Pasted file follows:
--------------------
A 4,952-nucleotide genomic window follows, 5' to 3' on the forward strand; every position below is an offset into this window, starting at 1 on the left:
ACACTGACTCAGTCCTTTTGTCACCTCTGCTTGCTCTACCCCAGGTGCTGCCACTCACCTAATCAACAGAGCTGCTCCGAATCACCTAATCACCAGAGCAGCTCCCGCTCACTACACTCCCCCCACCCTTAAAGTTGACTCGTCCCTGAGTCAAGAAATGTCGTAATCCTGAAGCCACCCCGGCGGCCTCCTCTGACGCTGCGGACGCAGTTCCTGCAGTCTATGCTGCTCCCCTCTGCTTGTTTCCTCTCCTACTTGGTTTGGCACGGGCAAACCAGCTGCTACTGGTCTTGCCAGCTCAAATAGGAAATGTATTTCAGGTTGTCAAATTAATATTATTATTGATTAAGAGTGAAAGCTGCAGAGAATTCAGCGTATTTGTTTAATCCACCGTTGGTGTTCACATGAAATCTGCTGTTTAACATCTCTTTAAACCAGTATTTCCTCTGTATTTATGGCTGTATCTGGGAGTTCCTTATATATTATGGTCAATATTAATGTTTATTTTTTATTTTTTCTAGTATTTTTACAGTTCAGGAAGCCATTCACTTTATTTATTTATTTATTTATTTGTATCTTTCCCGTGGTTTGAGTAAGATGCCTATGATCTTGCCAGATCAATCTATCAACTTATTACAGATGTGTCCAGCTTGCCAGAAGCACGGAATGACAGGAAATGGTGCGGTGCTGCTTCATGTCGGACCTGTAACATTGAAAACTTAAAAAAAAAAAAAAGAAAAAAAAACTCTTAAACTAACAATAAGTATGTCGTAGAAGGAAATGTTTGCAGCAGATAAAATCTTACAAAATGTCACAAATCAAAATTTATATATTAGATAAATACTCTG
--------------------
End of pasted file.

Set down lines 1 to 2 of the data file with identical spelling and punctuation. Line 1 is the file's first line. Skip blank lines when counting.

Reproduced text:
A 4,952-nucleotide genomic window follows, 5' to 3' on the forward strand; every position below is an offset into this window, starting at 1 on the left:
ACACTGACTCAGTCCTTTTGTCACCTCTGCTTGCTCTACCCCAGGTGCTGCCACTCACCTAATCAACAGAGCTGCTCCGAATCACCTAATCACCAGAGCAGCTCCCGCTCACTACACTCCCCCCACCCTTAAAGTTGACTCGTCCCTGAGTCAAGAAATGTCGTAATCCTGAAGCCACCCCGGCGGCCTCCTCTGACGCTGCGGACGCAGTTCCTGCAGTCTATGCTGCTCCCCTCTGCTTGTTTCCTCTCCTACTTGGTTTGGCACGGGCAAACCAGCTGCTACTGGTCTTGCCAGCTCAAATAGGAAATGTATTTCAGGTTGTCAAATTAATATTATTATTGATTAAGAGTGAAAGCTGCAGAGAATTCAGCGTATTTGTTTAATCCACCGTTGGTGTTCACATGAAATCTGCTGTTTAACATCTCTTTAAACCAGTATTTCCTCTGTATTTATGGCTGTATCTGGGAGTTCCTTATATATTATGGTCAATATTAATGTTTATTTTTTATTTTTTCTAGTATTTTTACAGTTCAGGAAGCCATTCACTTTATTTATTTATTTATTTATTTGTATCTTTCCCGTGGTTTGAGTAAGATGCCTATGATCTTGCCAGATCAATCTATCAACTTATTACAGATGTGTCCAGCTTGCCAGAAGCACGGAATGACAGGAAATGGTGCGGTGCTGCTTCATGTCGGACCTGTAACATTGAAAACTTAAAAAAAAAAAAAAGAAAAAAAAACTCTTAAACTAACAATAAGTATGTCGTAGAAGGAAATGTTTGCAGCAGATAAAATCTTACAAAATGTCACAAATCAAAATTTATATATTAGATAAATACTCTG